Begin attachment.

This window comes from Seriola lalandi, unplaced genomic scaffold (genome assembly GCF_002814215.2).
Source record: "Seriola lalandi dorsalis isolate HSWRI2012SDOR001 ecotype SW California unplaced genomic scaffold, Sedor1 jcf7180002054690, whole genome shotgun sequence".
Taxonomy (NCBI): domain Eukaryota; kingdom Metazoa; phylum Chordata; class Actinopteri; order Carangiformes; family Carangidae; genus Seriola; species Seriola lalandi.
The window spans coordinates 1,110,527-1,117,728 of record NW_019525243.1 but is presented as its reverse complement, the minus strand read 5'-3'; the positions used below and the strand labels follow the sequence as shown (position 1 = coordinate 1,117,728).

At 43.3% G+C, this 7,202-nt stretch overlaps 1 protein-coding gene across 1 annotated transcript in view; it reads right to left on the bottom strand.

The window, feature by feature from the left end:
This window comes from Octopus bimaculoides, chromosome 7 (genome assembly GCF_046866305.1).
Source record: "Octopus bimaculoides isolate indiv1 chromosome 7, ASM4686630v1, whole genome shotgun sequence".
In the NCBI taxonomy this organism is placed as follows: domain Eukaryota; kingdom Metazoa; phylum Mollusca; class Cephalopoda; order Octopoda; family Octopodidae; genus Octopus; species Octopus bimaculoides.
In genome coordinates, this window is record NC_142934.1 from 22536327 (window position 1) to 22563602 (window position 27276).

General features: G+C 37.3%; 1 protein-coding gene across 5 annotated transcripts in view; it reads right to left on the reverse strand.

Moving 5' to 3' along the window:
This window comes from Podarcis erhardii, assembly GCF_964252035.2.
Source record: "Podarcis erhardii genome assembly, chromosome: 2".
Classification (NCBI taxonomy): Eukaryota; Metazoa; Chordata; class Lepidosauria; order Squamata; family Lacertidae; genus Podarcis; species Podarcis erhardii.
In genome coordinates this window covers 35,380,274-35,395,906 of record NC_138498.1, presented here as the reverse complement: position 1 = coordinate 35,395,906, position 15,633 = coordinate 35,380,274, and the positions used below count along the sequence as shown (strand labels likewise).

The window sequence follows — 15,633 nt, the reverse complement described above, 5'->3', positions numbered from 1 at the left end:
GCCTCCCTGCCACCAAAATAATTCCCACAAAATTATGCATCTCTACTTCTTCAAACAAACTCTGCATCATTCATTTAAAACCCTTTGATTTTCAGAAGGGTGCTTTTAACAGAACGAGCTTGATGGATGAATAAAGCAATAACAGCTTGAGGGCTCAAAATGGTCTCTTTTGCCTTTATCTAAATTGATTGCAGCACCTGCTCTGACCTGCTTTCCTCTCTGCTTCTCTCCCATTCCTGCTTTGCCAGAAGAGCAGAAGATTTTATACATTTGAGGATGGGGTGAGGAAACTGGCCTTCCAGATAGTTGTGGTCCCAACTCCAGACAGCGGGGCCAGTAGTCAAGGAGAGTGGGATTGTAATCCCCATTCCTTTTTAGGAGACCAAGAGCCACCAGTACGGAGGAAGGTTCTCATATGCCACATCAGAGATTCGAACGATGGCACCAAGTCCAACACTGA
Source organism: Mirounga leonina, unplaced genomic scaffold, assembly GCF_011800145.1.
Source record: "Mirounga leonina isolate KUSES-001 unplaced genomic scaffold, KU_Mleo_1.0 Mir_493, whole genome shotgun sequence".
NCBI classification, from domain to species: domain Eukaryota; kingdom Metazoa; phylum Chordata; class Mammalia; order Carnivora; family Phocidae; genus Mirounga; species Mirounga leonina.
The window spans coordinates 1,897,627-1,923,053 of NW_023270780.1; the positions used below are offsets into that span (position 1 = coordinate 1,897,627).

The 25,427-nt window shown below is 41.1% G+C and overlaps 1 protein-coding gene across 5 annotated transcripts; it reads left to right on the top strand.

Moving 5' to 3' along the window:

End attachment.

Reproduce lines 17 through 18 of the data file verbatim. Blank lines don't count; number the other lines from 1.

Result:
The window sequence follows — 15,633 nt, the reverse complement described above, 5'->3', positions numbered from 1 at the left end:
GCCTCCCTGCCACCAAAATAATTCCCACAAAATTATGCATCTCTACTTCTTCAAACAAACTCTGCATCATTCATTTAAAACCCTTTGATTTTCAGAAGGGTGCTTTTAACAGAACGAGCTTGATGGATGAATAAAGCAATAACAGCTTGAGGGCTCAAAATGGTCTCTTTTGCCTTTATCTAAATTGATTGCAGCACCTGCTCTGACCTGCTTTCCTCTCTGCTTCTCTCCCATTCCTGCTTTGCCAGAAGAGCAGAAGATTTTATACATTTGAGGATGGGGTGAGGAAACTGGCCTTCCAGATAGTTGTGGTCCCAACTCCAGACAGCGGGGCCAGTAGTCAAGGAGAGTGGGATTGTAATCCCCATTCCTTTTTAGGAGACCAAGAGCCACCAGTACGGAGGAAGGTTCTCATATGCCACATCAGAGATTCGAACGATGGCACCAAGTCCAACACTGA